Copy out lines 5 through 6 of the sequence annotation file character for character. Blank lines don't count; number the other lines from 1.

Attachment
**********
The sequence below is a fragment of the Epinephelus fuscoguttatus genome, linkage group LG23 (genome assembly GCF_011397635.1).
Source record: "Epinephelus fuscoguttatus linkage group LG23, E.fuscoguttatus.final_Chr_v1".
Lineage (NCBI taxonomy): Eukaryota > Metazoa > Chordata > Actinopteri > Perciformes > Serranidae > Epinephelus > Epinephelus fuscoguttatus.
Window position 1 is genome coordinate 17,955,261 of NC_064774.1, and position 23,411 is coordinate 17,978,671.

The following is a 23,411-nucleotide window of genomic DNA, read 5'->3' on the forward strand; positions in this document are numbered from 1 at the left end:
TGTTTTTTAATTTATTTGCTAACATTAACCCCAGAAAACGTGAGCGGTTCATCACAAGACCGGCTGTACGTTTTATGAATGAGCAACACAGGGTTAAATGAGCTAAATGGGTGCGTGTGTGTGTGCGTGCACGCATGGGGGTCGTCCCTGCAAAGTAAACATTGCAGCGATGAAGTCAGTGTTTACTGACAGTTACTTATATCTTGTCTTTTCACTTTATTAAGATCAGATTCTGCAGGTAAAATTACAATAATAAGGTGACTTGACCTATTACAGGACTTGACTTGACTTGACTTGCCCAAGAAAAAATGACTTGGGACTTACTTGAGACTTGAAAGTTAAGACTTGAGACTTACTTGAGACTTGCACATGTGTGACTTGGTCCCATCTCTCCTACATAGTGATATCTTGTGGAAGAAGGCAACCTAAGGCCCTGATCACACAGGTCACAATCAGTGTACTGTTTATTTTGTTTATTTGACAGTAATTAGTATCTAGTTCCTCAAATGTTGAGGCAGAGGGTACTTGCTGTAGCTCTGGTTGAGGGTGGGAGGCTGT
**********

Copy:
The following is a 23,411-nucleotide window of genomic DNA, read 5'->3' on the forward strand; positions in this document are numbered from 1 at the left end:
TGTTTTTTAATTTATTTGCTAACATTAACCCCAGAAAACGTGAGCGGTTCATCACAAGACCGGCTGTACGTTTTATGAATGAGCAACACAGGGTTAAATGAGCTAAATGGGTGCGTGTGTGTGTGCGTGCACGCATGGGGGTCGTCCCTGCAAAGTAAACATTGCAGCGATGAAGTCAGTGTTTACTGACAGTTACTTATATCTTGTCTTTTCACTTTATTAAGATCAGATTCTGCAGGTAAAATTACAATAATAAGGTGACTTGACCTATTACAGGACTTGACTTGACTTGACTTGCCCAAGAAAAAATGACTTGGGACTTACTTGAGACTTGAAAGTTAAGACTTGAGACTTACTTGAGACTTGCACATGTGTGACTTGGTCCCATCTCTCCTACATAGTGATATCTTGTGGAAGAAGGCAACCTAAGGCCCTGATCACACAGGTCACAATCAGTGTACTGTTTATTTTGTTTATTTGACAGTAATTAGTATCTAGTTCCTCAAATGTTGAGGCAGAGGGTACTTGCTGTAGCTCTGGTTGAGGGTGGGAGGCTGT